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The Embarrassing 1,000-Year History of the Male Power Ballad

While power ballads have plenty in common with the Romanticism of the 1800s, their roots go all the way back to the 11th century

When the great chronicle of human civilization comes to be written, the 1980s will go down as the decade when we had everything in our grasp but let it all go. So many self-inflicted threats were allowed to escalate unchecked during that time, and we’re now all being forced to live with their consequences: Nuclear proliferation, global carbon emissions, free-market capitalism, and most monstrous of all, adult-oriented power ballads. It’s virtually impossible to explain exactly how the first three Promethean nightmares came about. But with the last one, as a runaway outgrowth of deeply misguided pop-culture trends, we can at least attempt to trace its origins in the hope that it will never happen again.

First off, for a culture that daily had to deal with the risk of Cold War annihilation, the popularity of a musical style desperately reaching for immortality makes a lot of sense. Traditionally, the power balladeers sing of an emotional Valhalla where flames are eternal, feelings are boundless and everything — every bloody thing that pops into their heads — has to be forever. Power ballads are pop-culture’s response to the abyss, which is probably why they’re often so abysmal.

Yet for all its turned-to-11 epicness, the power ballad — at least in its classic, brooding, male-sung form — actually hasn’t been around forever. While its echoes linger on in vulnera-warbles from your Ed Sheerans or your Justin Biebers, the age of its commercial dominion over rock, pop and R&B has pretty much come and gone, and this can be seen clearly in two indelible tide marks left by its rise and fall. The first is last year’s standout song from Disney’s Frozen II, “Lost in the Woods.” As a pitch-perfect pastiche of MTV-era man-pop, the clip became an internet obsession for a while, and the nostalgia and absurdity the animators were trading on reveal just how much the world has moved on from puffy-haired he-strionics.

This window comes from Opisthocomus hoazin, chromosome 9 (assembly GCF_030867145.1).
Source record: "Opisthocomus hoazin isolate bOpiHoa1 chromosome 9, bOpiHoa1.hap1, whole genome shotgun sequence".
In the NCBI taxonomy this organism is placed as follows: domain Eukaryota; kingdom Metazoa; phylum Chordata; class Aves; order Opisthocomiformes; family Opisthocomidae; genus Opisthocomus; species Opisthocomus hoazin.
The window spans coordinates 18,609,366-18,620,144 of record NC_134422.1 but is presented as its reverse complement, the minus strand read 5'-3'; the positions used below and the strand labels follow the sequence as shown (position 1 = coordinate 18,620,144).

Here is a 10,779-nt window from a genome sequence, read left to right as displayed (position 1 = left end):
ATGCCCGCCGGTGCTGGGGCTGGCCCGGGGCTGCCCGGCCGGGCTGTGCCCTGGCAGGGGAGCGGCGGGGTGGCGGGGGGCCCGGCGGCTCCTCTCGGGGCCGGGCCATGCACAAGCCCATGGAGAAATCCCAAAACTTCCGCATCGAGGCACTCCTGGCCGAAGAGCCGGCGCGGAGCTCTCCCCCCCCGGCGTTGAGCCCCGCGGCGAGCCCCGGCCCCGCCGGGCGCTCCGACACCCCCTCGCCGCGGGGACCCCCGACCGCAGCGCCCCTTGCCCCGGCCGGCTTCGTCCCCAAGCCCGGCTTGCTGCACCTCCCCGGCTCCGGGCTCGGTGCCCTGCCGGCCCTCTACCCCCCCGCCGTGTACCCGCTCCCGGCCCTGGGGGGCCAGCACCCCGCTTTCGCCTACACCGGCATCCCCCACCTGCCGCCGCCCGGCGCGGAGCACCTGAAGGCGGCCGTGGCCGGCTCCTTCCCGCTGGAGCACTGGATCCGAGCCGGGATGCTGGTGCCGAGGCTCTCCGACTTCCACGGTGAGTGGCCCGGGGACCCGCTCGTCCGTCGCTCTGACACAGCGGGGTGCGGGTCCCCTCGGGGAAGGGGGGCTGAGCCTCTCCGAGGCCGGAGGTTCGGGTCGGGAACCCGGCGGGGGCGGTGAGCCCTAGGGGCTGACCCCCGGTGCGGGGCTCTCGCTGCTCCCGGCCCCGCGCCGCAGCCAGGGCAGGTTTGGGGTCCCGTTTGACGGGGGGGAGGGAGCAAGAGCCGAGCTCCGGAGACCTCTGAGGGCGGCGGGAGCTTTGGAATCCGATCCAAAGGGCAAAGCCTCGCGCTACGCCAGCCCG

The second is the form’s high watermark, which, unusually for a musical style, can be pinned to a precise moment in culture. The male power ballad officially peaked in the 1991 slacker smash Bill & Ted’s Bogus Journey, right at the point where a deceased Bill and Ted, attempting to gain access to meet God, are challenged at the Pearly Gates with the big question: “What is the meaning of life?” To which Ted (Keanu Reeves) most triumphantly responds by quoting the chorus of the paradigmatic soft-metal lament by the 1980s band Poison: “Every rose has its thorn…”

And really, for the power ballad, it can only have been one long descending stairway back from Heaven from there.

Pull It Down, Let It Go

How did such an affected, risible, ultimately silly formula ever get to be so popular? And which needy, over-earnest songwriters should we hold directly responsible?